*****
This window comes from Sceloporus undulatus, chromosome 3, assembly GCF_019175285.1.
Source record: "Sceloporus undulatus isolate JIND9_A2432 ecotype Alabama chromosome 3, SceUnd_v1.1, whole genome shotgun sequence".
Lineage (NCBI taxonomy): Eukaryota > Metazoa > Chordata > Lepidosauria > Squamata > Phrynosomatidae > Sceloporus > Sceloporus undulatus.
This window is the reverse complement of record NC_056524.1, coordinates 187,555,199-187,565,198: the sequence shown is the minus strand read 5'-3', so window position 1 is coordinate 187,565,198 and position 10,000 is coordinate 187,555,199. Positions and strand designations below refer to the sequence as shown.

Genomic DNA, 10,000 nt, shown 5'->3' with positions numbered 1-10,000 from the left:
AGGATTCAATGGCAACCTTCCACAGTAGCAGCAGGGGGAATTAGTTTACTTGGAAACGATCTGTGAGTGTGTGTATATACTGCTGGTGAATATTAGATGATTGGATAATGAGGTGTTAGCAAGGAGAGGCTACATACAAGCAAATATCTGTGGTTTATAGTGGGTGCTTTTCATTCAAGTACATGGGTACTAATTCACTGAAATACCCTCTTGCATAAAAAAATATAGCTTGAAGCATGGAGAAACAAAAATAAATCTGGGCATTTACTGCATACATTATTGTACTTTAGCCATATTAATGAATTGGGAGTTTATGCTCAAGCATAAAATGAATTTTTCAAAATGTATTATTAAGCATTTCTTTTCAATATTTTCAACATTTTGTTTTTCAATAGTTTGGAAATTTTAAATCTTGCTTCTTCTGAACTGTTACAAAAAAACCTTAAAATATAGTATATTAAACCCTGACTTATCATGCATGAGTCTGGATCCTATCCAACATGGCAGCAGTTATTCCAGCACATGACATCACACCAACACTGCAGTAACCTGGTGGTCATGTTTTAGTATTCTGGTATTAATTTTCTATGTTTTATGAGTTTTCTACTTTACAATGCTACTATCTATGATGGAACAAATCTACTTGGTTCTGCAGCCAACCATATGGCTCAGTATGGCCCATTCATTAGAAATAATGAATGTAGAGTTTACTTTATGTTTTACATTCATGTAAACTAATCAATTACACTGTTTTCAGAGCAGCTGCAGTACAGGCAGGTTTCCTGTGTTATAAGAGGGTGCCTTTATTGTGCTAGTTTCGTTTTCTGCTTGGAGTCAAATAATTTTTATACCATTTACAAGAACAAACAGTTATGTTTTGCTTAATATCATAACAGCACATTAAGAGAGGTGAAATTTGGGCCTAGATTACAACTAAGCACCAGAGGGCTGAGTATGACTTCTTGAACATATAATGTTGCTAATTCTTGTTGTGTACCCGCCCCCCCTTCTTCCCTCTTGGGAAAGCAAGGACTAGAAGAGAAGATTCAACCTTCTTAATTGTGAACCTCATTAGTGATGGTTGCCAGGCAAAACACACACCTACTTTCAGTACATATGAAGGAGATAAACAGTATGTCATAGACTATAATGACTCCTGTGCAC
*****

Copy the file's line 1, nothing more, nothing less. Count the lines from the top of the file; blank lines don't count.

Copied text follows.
This window comes from Sceloporus undulatus, chromosome 3, assembly GCF_019175285.1.